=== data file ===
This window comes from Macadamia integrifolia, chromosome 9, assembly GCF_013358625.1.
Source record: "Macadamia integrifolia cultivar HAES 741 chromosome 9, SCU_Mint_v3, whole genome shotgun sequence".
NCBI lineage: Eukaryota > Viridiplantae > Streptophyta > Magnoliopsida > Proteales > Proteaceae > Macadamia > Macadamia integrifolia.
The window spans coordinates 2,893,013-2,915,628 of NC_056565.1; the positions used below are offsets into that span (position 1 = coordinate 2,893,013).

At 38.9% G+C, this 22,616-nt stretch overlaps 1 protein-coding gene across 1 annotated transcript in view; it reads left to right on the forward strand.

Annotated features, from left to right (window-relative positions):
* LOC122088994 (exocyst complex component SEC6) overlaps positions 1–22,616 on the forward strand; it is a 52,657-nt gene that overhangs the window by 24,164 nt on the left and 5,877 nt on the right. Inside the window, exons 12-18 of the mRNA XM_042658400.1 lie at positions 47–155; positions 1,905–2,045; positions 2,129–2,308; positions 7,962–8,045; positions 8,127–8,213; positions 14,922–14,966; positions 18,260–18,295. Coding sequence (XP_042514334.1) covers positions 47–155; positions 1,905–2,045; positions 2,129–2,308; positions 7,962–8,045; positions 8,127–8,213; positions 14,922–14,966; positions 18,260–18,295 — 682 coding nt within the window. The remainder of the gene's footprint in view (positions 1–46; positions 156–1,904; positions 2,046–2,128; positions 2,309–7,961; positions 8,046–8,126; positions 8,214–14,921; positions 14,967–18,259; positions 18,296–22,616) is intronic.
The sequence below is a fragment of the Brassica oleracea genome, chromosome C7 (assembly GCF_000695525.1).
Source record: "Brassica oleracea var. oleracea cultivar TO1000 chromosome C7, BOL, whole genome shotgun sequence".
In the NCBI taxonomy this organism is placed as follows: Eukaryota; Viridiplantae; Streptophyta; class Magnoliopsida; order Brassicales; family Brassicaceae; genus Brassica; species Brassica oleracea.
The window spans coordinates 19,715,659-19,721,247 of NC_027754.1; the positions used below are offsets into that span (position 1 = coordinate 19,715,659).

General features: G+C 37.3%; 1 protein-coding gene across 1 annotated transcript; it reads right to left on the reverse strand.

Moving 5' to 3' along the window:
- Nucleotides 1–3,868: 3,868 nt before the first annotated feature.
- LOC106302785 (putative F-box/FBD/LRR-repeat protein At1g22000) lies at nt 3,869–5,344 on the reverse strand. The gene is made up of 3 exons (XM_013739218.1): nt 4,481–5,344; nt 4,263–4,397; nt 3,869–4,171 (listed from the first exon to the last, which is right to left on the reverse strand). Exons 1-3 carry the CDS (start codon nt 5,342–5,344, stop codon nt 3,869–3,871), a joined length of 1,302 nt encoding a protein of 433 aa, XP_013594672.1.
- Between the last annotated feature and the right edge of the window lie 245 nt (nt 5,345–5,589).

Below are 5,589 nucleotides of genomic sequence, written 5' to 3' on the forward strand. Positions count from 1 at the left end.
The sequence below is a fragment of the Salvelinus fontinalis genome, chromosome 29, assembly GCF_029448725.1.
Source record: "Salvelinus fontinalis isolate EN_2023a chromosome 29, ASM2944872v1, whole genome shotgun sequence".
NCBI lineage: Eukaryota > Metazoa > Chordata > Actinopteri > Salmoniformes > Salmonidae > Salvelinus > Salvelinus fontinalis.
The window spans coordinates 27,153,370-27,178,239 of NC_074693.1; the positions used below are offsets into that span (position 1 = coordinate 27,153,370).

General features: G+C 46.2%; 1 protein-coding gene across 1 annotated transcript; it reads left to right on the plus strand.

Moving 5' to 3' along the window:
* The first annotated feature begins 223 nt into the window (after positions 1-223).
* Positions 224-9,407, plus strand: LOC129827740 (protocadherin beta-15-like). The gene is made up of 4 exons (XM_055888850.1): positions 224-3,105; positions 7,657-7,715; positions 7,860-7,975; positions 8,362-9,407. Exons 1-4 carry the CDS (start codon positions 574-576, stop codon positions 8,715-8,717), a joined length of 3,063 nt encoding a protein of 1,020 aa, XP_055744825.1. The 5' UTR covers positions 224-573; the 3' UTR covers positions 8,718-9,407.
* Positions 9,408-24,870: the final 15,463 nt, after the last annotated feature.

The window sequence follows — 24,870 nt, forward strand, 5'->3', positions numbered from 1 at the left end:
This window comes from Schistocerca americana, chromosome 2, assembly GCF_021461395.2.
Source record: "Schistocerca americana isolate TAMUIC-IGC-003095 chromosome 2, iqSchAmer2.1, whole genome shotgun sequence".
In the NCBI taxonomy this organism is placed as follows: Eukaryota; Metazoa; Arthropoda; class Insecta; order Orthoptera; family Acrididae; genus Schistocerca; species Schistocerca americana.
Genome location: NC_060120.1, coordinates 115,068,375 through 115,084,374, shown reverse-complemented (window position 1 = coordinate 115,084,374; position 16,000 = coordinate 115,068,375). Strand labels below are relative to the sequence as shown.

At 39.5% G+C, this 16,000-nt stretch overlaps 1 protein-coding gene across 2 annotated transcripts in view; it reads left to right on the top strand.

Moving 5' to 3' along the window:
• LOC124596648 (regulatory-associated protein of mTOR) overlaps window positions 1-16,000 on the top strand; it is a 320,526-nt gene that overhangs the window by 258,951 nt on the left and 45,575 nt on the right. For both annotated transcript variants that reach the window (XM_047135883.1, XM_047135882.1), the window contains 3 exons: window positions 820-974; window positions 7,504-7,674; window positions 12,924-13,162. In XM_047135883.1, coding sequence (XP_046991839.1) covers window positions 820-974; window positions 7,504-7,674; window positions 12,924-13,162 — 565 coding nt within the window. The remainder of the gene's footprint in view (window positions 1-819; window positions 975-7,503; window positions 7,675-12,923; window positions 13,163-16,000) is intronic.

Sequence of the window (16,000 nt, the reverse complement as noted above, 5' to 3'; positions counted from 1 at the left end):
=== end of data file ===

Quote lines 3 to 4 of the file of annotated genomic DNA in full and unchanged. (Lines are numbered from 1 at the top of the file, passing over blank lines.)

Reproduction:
NCBI lineage: Eukaryota > Viridiplantae > Streptophyta > Magnoliopsida > Proteales > Proteaceae > Macadamia > Macadamia integrifolia.
The window spans coordinates 2,893,013-2,915,628 of NC_056565.1; the positions used below are offsets into that span (position 1 = coordinate 2,893,013).